As the WNBA’s monumental 20th season reaches its midway point, it means the league is just a few months from saying goodbye to one of its most decorated talents. At the end of the 2016 season, Tamika Catchings will officially tie a bow on what has been one of the most successful careers the WNBA has ever seen.
Catch has played 15 seasons in the league all with the Indiana Fever. In her decade and a half on the floor, she’s been named to 10 All-Star teams and seven All-WNBA First Teams. Individually, she’s been named WNBA Defensive Player of the Year a record five teams, led the league a record seven times in steals, and was 2011 WNBA MVP. She also added a championship trophy to her already full mantle of accolades in 2012.
But now as Catching finds herself in the midst of her own Kobe-esque swansong tour, she’s been offering an inside prospective about what’s on her mind throughout different points in her final season. This time around Tamika discusses what may be behind the Sparks’ remarkable 16-1 start to the season, her fourth shot at Olympic gold and the maturation of Tina Charles’ game.
What’s the catalyst behind the Sparks great start to the season?
“You see them having fun. I think having fun and trusting one and other is what it is. Having played on teams like that, I knew that on defense if I got beat my teammate was going to have my back. On offense if I drove and went to kick I didn’t even have to look I knew that my teammate was going to be there and be open to shoot.
I feel like everyone on their team is playing at such a high level and playing unselfish basketball. Everybody moves the ball and has their time to shine. It starts with a vet like Candace, and how she sets the tone with her unselfishness. Then of course you have Nneka, she’s playing unbelievable. She’s able to pretty much do anything, it’s so fun watching her, and then of course you have Toliver knocking down shots.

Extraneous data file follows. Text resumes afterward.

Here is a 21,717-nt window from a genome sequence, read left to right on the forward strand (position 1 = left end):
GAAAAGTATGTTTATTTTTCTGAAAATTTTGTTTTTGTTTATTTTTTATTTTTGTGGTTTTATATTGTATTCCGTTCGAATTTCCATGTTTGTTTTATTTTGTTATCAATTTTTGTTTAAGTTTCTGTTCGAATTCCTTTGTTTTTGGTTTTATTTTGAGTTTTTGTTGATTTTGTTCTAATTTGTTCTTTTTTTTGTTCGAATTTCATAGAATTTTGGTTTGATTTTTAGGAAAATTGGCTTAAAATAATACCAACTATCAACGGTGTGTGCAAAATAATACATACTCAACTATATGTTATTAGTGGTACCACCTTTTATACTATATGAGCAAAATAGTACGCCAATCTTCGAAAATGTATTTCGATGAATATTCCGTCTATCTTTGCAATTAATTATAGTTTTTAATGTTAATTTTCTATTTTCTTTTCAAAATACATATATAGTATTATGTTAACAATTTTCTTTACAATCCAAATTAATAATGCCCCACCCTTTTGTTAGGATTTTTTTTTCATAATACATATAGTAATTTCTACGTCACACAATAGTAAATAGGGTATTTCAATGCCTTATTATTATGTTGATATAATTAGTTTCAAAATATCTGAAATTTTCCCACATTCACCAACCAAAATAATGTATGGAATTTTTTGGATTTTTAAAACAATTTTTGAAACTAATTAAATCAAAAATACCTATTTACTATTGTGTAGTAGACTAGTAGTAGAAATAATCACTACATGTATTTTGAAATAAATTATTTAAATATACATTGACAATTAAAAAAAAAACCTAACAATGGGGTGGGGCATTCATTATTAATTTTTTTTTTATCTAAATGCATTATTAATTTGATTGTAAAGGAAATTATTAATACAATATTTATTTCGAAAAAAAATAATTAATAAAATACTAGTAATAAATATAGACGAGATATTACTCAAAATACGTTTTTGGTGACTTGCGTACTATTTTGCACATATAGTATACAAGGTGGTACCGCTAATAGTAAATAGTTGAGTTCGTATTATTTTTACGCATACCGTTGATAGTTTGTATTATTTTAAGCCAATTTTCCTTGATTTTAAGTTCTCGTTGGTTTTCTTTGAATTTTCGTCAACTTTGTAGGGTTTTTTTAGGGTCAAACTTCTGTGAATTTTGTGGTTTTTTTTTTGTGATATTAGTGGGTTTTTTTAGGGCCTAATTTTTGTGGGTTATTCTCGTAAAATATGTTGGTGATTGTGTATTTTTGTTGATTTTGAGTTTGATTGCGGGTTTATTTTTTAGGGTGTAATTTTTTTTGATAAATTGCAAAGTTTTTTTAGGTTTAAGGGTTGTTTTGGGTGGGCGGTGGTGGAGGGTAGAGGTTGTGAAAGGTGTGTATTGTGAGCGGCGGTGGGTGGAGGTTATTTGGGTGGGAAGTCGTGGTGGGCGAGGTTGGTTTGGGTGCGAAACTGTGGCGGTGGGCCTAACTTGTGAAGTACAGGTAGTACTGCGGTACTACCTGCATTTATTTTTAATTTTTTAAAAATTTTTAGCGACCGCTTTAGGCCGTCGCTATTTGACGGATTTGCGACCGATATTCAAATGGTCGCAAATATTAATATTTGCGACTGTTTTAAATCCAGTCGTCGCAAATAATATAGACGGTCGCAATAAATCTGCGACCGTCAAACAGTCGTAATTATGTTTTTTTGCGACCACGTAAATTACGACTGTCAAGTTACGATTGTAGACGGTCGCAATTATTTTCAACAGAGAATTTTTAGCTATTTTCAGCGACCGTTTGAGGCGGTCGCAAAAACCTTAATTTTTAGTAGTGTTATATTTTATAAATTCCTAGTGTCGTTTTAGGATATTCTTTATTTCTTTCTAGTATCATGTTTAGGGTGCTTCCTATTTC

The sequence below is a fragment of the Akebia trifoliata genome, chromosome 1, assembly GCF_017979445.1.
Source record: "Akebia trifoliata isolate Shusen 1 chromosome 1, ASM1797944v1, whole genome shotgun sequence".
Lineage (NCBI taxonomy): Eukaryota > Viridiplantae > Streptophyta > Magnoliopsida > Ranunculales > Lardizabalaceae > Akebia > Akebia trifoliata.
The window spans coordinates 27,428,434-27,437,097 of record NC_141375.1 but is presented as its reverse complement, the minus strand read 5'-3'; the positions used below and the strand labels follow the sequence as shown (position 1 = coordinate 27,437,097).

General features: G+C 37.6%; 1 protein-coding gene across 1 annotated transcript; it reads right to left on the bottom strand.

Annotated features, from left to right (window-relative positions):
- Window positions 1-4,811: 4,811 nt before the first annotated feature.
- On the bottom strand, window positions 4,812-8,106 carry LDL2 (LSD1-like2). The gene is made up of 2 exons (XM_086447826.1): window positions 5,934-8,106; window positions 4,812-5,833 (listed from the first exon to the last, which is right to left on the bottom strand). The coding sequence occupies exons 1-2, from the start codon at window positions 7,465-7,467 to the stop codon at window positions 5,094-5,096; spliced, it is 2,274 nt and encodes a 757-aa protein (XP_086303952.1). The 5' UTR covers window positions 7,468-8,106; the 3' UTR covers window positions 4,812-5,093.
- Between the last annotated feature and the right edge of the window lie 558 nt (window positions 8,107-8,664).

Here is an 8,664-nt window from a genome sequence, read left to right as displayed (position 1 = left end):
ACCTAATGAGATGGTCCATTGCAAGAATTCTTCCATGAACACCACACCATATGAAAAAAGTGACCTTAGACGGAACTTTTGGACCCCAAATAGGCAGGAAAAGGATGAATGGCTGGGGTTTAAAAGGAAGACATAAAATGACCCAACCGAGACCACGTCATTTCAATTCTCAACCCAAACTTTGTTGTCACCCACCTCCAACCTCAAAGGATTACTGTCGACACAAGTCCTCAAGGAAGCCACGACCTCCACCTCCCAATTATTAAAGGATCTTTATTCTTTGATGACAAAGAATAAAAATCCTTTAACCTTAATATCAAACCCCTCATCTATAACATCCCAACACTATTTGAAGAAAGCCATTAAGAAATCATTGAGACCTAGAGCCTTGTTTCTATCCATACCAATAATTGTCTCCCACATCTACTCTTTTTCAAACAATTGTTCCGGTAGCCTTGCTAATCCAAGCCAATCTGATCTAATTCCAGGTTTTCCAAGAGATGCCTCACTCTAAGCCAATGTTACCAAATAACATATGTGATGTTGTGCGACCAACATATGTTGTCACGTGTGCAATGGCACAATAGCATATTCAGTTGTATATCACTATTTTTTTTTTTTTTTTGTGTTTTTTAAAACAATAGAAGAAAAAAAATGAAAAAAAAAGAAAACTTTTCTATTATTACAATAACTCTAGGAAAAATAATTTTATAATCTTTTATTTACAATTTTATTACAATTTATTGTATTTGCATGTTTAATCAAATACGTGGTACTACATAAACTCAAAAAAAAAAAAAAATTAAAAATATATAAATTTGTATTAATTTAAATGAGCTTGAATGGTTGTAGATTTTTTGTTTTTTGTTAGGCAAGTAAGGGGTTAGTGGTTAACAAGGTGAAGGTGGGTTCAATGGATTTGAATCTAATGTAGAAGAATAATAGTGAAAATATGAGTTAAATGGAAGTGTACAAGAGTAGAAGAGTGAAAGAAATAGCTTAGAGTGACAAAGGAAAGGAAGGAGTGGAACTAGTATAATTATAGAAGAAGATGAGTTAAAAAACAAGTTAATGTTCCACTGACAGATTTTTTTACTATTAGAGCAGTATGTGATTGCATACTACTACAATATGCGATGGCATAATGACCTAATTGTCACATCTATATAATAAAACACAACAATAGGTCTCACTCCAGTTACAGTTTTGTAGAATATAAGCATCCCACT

Everybody right now is playing their role and playing to the best of their ability and knowing what they have to bring to the table every night if they want their team to win. They’re all willing to sacrifice for the team rather than me, me, me it’s us, us, us.
What are you emotions heading into your fourth Olympic go-ahead?
It’s awesome, and yes I still get butterflies, and yes I still love the opportunity. It’s still very surreal. As soon as you step foot abroad and get to the games your mentality shifts. Leading up to the games we’re traveling a lot, you know you’re excited about being a part of the team but then once you get there it finally sets in and is real. It’s not about the butterflies or being excited about being on the team, it’s about playing and performing. You got to make sure you’re keeping your body ready to go.
What’s the most unique experience at the Games?
The opening ceremony for sure. Being in the Olympic village and preparing to go walk in the ceremony is like a magical thing. You have the best of the best from every country in the world and we’re all thrown into a bubble.
The big thing is being able to trade pins with athletes from different countries and being able to trade gear. Everybody is going from place to place trying to collect the most pins and the most unique ones from different countries. It’s almost like being a kid again at a candy store. You’re really like a part of it, not someone on the outside looking in. You’re part of the family.
Tina Charles is expanding her game at a late age much like you did, what goes into that kind of transformation?
The one thing with Tina and with anyone is that every year you have to bring something different. Everyone was preparing for the Tina from last year but this year she’s brought so many different elements to her game. I’ve talked to countless people about this, it’s so hard to be an MVP, to get any of the accolades in this league. But it’s even harder to stay on that level. How do you stay on an MVP level, how do you stay on an All-Star level, how do you go from most improved to being even better the next year.
Tina is prime example of somebody that is willing to put the time in and get better and better in the offseason.